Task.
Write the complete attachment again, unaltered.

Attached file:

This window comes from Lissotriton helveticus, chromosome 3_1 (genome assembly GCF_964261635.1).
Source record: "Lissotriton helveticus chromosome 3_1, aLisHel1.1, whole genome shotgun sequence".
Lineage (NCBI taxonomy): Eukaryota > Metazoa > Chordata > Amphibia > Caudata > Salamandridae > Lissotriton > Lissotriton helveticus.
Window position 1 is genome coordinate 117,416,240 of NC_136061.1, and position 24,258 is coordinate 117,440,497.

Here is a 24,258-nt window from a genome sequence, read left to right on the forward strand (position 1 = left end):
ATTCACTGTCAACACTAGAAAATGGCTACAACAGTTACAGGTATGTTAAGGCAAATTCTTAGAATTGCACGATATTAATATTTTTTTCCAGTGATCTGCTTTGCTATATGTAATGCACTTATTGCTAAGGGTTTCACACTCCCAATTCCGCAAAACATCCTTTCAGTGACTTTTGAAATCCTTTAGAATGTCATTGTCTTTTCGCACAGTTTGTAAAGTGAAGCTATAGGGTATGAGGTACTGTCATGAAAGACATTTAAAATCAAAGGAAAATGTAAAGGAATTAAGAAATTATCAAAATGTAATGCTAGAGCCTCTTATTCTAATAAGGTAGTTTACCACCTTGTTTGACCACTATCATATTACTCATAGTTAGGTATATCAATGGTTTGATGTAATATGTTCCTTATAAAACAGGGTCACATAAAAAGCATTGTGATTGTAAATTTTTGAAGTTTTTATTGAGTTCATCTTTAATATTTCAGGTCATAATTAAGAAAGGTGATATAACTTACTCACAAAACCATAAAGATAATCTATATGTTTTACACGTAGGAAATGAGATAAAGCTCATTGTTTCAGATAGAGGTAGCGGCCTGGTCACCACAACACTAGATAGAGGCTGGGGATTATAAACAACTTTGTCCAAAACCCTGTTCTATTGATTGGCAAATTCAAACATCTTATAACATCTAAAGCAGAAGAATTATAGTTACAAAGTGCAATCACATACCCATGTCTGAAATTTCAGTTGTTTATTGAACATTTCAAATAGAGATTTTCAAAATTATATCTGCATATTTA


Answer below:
This window comes from Lissotriton helveticus, chromosome 3_1 (genome assembly GCF_964261635.1).
Source record: "Lissotriton helveticus chromosome 3_1, aLisHel1.1, whole genome shotgun sequence".
Lineage (NCBI taxonomy): Eukaryota > Metazoa > Chordata > Amphibia > Caudata > Salamandridae > Lissotriton > Lissotriton helveticus.
Window position 1 is genome coordinate 117,416,240 of NC_136061.1, and position 24,258 is coordinate 117,440,497.

Here is a 24,258-nt window from a genome sequence, read left to right on the forward strand (position 1 = left end):
ATTCACTGTCAACACTAGAAAATGGCTACAACAGTTACAGGTATGTTAAGGCAAATTCTTAGAATTGCACGATATTAATATTTTTTTCCAGTGATCTGCTTTGCTATATGTAATGCACTTATTGCTAAGGGTTTCACACTCCCAATTCCGCAAAACATCCTTTCAGTGACTTTTGAAATCCTTTAGAATGTCATTGTCTTTTCGCACAGTTTGTAAAGTGAAGCTATAGGGTATGAGGTACTGTCATGAAAGACATTTAAAATCAAAGGAAAATGTAAAGGAATTAAGAAATTATCAAAATGTAATGCTAGAGCCTCTTATTCTAATAAGGTAGTTTACCACCTTGTTTGACCACTATCATATTACTCATAGTTAGGTATATCAATGGTTTGATGTAATATGTTCCTTATAAAACAGGGTCACATAAAAAGCATTGTGATTGTAAATTTTTGAAGTTTTTATTGAGTTCATCTTTAATATTTCAGGTCATAATTAAGAAAGGTGATATAACTTACTCACAAAACCATAAAGATAATCTATATGTTTTACACGTAGGAAATGAGATAAAGCTCATTGTTTCAGATAGAGGTAGCGGCCTGGTCACCACAACACTAGATAGAGGCTGGGGATTATAAACAACTTTGTCCAAAACCCTGTTCTATTGATTGGCAAATTCAAACATCTTATAACATCTAAAGCAGAAGAATTATAGTTACAAAGTGCAATCACATACCCATGTCTGAAATTTCAGTTGTTTATTGAACATTTCAAATAGAGATTTTCAAAATTATATCTGCATATTTA